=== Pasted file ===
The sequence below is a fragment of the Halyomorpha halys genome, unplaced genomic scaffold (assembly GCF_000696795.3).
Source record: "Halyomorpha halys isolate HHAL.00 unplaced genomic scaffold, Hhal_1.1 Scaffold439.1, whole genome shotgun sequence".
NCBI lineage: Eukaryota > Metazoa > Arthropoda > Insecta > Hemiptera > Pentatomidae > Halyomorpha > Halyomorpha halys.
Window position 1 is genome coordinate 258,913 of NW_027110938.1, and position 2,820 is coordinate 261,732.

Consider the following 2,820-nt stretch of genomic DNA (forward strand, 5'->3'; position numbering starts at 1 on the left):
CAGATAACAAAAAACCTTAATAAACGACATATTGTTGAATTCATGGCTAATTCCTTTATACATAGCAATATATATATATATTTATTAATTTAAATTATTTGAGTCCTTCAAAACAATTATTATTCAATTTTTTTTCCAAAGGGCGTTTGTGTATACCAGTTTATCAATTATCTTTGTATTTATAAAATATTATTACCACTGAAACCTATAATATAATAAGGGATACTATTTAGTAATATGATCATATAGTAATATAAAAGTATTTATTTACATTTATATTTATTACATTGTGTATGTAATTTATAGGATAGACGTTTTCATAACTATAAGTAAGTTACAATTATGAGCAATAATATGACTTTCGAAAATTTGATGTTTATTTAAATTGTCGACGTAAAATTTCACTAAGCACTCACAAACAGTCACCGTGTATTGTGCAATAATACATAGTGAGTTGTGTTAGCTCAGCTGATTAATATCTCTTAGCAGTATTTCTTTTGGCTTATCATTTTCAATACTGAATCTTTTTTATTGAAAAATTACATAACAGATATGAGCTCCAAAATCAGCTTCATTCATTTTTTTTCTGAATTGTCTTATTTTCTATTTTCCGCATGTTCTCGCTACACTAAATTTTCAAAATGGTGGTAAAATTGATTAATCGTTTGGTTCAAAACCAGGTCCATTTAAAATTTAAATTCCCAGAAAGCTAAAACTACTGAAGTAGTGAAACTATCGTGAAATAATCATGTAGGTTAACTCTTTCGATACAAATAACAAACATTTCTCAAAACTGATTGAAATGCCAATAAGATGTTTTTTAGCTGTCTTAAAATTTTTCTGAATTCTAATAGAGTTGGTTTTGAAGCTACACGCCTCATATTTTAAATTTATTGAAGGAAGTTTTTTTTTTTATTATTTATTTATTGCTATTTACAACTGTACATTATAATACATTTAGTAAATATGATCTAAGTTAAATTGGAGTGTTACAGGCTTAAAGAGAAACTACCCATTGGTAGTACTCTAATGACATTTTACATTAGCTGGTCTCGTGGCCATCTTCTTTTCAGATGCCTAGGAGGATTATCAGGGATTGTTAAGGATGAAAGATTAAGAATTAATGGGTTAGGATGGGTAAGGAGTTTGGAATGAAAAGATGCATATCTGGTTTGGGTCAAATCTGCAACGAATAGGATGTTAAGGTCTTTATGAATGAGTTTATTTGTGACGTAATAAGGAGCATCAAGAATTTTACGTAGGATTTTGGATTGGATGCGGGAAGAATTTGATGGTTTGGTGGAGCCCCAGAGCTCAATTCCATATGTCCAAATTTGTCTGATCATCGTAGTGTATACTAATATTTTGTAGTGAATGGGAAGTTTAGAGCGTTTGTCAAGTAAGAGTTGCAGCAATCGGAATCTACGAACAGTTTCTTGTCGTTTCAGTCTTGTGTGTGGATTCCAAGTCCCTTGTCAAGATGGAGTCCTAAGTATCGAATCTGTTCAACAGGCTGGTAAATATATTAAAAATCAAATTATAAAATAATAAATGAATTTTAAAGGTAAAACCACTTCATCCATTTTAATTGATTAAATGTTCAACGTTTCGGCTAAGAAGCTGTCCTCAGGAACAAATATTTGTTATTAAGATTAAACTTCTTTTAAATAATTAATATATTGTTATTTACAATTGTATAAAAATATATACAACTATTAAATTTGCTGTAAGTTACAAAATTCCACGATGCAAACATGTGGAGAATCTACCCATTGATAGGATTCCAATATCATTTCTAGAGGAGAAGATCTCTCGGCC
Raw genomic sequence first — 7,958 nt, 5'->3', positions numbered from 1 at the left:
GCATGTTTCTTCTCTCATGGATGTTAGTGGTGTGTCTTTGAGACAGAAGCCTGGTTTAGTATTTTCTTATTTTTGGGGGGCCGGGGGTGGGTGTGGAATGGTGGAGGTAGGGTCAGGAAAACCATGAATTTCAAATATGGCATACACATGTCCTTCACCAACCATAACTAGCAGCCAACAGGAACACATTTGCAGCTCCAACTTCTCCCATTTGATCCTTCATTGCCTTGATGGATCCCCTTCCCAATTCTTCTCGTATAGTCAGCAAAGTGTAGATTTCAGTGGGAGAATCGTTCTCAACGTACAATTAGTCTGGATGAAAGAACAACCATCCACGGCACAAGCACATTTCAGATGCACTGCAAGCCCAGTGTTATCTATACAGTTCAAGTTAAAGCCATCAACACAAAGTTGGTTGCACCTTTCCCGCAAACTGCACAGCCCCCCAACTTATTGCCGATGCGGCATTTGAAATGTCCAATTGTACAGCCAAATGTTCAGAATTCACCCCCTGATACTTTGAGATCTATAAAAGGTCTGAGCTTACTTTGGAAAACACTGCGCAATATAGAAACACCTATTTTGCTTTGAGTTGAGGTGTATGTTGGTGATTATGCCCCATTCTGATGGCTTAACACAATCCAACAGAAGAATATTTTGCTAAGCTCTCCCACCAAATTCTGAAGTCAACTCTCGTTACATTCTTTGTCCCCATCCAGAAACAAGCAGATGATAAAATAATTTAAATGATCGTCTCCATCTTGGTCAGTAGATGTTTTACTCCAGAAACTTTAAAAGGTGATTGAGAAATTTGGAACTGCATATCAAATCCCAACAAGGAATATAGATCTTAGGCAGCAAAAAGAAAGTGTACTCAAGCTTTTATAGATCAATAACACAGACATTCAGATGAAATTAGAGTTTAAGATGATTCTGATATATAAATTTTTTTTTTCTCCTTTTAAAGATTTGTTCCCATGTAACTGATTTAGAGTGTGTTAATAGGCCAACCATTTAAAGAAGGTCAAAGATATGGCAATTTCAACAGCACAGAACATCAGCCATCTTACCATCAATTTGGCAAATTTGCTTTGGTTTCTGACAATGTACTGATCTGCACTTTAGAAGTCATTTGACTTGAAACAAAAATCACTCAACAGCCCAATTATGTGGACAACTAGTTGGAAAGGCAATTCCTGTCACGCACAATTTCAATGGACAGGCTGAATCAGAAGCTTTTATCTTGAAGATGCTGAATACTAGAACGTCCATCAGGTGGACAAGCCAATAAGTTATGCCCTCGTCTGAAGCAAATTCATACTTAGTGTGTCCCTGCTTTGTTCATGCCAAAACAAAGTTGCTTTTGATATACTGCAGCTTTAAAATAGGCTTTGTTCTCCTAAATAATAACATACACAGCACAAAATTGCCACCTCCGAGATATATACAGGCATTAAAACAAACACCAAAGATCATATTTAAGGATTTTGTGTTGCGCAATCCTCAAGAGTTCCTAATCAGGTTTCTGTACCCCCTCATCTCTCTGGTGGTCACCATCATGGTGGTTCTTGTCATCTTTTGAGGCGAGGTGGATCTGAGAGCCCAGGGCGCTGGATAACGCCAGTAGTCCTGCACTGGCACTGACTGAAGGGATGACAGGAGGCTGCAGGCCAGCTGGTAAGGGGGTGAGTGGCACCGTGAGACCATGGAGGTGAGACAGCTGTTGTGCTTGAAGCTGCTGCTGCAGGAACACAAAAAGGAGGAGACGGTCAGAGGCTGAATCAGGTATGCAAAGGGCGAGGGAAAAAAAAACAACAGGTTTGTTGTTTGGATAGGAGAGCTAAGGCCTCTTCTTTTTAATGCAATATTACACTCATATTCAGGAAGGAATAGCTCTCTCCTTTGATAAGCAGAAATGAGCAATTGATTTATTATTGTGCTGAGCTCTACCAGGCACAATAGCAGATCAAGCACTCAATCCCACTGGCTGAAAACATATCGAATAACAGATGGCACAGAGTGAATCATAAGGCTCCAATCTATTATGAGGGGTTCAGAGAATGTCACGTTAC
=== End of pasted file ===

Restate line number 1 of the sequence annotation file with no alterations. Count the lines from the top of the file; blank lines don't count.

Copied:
The sequence below is a fragment of the Halyomorpha halys genome, unplaced genomic scaffold (assembly GCF_000696795.3).